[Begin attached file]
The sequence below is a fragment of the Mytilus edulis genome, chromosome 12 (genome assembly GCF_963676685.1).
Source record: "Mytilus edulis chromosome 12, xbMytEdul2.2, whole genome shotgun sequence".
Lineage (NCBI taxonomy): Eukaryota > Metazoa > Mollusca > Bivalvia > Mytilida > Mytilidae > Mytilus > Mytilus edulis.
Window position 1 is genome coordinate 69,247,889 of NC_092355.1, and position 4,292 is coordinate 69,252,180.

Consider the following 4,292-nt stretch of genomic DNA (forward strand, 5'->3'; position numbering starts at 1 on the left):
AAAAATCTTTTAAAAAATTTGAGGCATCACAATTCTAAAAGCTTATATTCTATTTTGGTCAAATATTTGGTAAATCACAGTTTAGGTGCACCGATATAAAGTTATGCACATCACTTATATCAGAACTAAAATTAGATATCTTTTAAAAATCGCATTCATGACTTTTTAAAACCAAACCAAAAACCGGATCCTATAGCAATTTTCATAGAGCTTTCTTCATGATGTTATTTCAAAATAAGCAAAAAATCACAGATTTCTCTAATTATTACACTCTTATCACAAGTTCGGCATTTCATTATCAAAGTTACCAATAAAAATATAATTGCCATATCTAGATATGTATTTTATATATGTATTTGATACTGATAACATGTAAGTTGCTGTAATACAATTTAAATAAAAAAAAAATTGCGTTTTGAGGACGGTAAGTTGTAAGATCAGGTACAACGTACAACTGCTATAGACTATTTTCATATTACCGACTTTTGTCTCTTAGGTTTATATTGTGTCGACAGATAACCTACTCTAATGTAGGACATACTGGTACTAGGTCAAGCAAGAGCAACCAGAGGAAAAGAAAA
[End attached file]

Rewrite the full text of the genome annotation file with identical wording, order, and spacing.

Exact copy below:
The sequence below is a fragment of the Mytilus edulis genome, chromosome 12 (genome assembly GCF_963676685.1).
Source record: "Mytilus edulis chromosome 12, xbMytEdul2.2, whole genome shotgun sequence".
Lineage (NCBI taxonomy): Eukaryota > Metazoa > Mollusca > Bivalvia > Mytilida > Mytilidae > Mytilus > Mytilus edulis.
Window position 1 is genome coordinate 69,247,889 of NC_092355.1, and position 4,292 is coordinate 69,252,180.

Consider the following 4,292-nt stretch of genomic DNA (forward strand, 5'->3'; position numbering starts at 1 on the left):
AAAAATCTTTTAAAAAATTTGAGGCATCACAATTCTAAAAGCTTATATTCTATTTTGGTCAAATATTTGGTAAATCACAGTTTAGGTGCACCGATATAAAGTTATGCACATCACTTATATCAGAACTAAAATTAGATATCTTTTAAAAATCGCATTCATGACTTTTTAAAACCAAACCAAAAACCGGATCCTATAGCAATTTTCATAGAGCTTTCTTCATGATGTTATTTCAAAATAAGCAAAAAATCACAGATTTCTCTAATTATTACACTCTTATCACAAGTTCGGCATTTCATTATCAAAGTTACCAATAAAAATATAATTGCCATATCTAGATATGTATTTTATATATGTATTTGATACTGATAACATGTAAGTTGCTGTAATACAATTTAAATAAAAAAAAAATTGCGTTTTGAGGACGGTAAGTTGTAAGATCAGGTACAACGTACAACTGCTATAGACTATTTTCATATTACCGACTTTTGTCTCTTAGGTTTATATTGTGTCGACAGATAACCTACTCTAATGTAGGACATACTGGTACTAGGTCAAGCAAGAGCAACCAGAGGAAAAGAAAA